Is it OK for Roseanne Barr to rant, “Muslim brotherhood and Planet of the Apes had a baby”? Uh, no.
So what about a Kid Rock shirt with an election map of the last presidential election? Red states in President Donald Trump’s favor are labeled “United States of America.” Those in blue are labeled, well, something less tasteful.
Now, what about a T-shirt worn in public that claims America is both the World War I and the World War II champ?
Consider that the U.S. suffered 407,000 military deaths in World War II. Britain, with a fraction of America’s population, saw 383,700 deaths. Another member of the Axis, the Soviet Union, lost more than 8 million people.
Some may argue the shirt’s just for laughs. But if so, why am I offended?
‘Merica the great?
As the term ‘Merica takes root, let’s be clear what we’re talking about.
Merica is a genus of sea snails and that is not at issue.
What’s at issue are such slogans as: ‘Merica, established 1776, Undefeated 2-Time World War Champs.”
“Our country, our family, our way of life defended by the best,” the manufacturers of these T-shirts proclaim. “We will never forget their sacrifice. America all day, every day.”
The company adds it “can proudly say that all of our products are printed in the USA (not China).” But the same company doesn’t mention where those shirts are actually made.
Fortunately, people who wear the shirts are far more lighthearted.
Anthony Vizzini writes, “Since buying this shirt, I have been invited to sing national anthems at baseball games. People have stopped treading on me. Women address me as Mr. Theodore Abraham Washington. I can drink 16 oz of Budweiser out of a 12 oz can.”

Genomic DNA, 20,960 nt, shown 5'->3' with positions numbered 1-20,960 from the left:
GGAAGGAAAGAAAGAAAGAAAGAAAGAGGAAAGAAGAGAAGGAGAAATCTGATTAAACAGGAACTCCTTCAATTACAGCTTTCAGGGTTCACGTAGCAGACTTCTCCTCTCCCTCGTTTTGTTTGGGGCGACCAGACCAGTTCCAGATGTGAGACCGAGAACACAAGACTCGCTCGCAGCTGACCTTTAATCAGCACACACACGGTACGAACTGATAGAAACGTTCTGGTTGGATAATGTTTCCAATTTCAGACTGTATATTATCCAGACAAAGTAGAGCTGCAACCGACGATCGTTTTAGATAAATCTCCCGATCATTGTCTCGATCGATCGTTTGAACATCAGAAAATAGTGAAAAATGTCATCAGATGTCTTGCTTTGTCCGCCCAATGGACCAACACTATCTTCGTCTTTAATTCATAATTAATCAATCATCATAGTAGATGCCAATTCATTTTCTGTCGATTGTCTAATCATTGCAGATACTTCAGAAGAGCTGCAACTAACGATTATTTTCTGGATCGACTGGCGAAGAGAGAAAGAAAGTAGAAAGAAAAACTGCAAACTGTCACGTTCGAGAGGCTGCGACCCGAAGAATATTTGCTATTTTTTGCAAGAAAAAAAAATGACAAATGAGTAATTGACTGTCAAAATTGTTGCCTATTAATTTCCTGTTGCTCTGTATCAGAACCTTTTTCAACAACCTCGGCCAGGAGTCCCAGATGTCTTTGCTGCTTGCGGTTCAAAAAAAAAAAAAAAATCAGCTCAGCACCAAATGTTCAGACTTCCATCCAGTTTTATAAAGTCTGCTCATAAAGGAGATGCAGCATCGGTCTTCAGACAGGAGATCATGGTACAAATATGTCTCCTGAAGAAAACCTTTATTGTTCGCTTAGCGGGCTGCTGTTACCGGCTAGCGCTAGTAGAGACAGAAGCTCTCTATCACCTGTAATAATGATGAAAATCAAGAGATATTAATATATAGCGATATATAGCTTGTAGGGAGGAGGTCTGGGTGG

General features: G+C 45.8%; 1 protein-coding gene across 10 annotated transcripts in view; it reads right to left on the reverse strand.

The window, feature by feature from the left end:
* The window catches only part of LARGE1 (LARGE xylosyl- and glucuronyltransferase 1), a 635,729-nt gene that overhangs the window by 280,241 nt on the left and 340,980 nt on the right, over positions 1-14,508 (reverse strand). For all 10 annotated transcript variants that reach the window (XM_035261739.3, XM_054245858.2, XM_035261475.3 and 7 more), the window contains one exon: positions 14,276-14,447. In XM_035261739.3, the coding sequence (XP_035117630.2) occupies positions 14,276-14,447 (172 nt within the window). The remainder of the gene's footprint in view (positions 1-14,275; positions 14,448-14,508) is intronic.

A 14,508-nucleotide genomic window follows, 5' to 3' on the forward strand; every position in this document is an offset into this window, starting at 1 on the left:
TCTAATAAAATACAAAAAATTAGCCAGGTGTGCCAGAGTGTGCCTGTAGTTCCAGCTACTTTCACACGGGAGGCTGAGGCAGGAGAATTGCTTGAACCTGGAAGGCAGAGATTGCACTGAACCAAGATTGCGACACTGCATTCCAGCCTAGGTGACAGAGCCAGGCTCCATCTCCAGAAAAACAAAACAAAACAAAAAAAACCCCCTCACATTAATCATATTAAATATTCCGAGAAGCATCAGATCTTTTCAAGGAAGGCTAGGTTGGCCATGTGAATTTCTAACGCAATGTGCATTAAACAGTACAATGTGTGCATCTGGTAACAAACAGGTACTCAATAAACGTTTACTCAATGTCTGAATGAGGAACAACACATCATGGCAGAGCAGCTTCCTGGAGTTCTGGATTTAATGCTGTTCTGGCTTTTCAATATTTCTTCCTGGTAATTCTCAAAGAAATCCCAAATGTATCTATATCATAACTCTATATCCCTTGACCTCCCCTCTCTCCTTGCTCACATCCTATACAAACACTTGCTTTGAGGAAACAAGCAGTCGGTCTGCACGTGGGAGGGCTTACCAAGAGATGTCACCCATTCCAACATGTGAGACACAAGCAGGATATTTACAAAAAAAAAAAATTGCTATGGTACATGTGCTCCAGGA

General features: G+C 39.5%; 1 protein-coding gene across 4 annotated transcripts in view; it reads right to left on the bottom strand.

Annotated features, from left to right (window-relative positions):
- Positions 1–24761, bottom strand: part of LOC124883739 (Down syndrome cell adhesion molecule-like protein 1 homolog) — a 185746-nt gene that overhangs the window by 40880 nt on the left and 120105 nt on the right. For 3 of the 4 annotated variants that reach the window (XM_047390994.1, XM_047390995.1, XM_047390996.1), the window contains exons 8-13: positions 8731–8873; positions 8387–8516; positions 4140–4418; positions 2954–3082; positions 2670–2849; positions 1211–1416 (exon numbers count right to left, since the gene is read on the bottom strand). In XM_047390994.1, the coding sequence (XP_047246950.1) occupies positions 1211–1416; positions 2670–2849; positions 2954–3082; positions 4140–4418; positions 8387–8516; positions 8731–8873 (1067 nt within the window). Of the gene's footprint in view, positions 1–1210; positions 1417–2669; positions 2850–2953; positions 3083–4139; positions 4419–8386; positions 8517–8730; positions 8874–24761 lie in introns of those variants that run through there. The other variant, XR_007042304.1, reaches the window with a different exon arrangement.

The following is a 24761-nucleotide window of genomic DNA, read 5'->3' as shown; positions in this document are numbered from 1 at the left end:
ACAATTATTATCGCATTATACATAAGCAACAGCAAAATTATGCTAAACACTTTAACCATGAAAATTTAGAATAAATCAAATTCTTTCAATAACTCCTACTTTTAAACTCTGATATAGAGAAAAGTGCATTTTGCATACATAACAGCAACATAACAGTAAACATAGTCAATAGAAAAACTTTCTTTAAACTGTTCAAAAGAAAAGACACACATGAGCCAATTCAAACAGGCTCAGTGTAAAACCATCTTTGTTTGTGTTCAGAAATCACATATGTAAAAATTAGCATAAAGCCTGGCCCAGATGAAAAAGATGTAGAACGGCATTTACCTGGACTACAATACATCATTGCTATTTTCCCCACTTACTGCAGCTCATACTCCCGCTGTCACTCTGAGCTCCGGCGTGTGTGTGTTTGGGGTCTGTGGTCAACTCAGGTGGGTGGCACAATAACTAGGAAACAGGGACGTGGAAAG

After buying a ‘Merica bumper sticker, Anthony Mejia of San Diego offers of his purchase, “It’s ‘Merica, how could it not be perfect!”
Rock ‘n roll connections
According to etymology, pronouncing America as ‘Merica started in the 1800s. The rise of “‘Merica” as slang, however, rose about four years ago and is called “humorous” in the Urban Dictionary.
“People often say it when they see Americans doing things only Americans can do, such as: trimming a hedge with a chainsaw, eating quadruple burgers with extra lard, and driving tractors in the middle of a freeway.”
Dave Branson, a 49-year-old Huntington Beach resident, chuckles at the lingo and sees no threat. At the Kid Rock concert he wears a T-shirt proclaiming, “Trump 2016, Finally Someone With …” (since this is a family newspaper, I’ll let you fill in the last word).
Branson offers the concert is just about having fun. He says, sure, there are plenty of people at the venue he describes as “good ol’ boys,” but it’s never about racism. “It’s all about support for our country, America first.”
Lori Markell, a Lake Forest resident, says Kid Rock is an amazing artist and performer and she offers a humorous plan to connect the U.S.A.
“It should be mandatory before entering America,” Markell says, “to go to a baseball game and a Kid Rock concert.”